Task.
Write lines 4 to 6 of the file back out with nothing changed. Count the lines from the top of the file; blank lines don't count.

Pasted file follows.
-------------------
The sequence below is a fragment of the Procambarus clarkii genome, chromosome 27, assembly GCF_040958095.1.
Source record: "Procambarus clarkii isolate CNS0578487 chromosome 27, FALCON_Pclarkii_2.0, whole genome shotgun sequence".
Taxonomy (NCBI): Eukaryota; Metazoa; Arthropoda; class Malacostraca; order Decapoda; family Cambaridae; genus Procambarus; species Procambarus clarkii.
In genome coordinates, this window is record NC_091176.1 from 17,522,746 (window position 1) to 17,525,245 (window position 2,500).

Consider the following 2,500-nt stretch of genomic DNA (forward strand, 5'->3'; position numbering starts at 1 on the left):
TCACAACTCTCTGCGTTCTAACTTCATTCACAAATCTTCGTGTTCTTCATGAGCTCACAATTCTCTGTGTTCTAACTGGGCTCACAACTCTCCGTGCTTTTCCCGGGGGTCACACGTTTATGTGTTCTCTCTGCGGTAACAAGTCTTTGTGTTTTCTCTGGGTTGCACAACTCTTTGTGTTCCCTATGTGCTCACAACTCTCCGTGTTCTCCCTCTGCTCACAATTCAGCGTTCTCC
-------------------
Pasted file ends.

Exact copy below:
In genome coordinates, this window is record NC_091176.1 from 17,522,746 (window position 1) to 17,525,245 (window position 2,500).

Consider the following 2,500-nt stretch of genomic DNA (forward strand, 5'->3'; position numbering starts at 1 on the left):
TCACAACTCTCTGCGTTCTAACTTCATTCACAAATCTTCGTGTTCTTCATGAGCTCACAATTCTCTGTGTTCTAACTGGGCTCACAACTCTCCGTGCTTTTCCCGGGGGTCACACGTTTATGTGTTCTCTCTGCGGTAACAAGTCTTTGTGTTTTCTCTGGGTTGCACAACTCTTTGTGTTCCCTATGTGCTCACAACTCTCCGTGTTCTCCCTCTGCTCACAATTCAGCGTTCTCC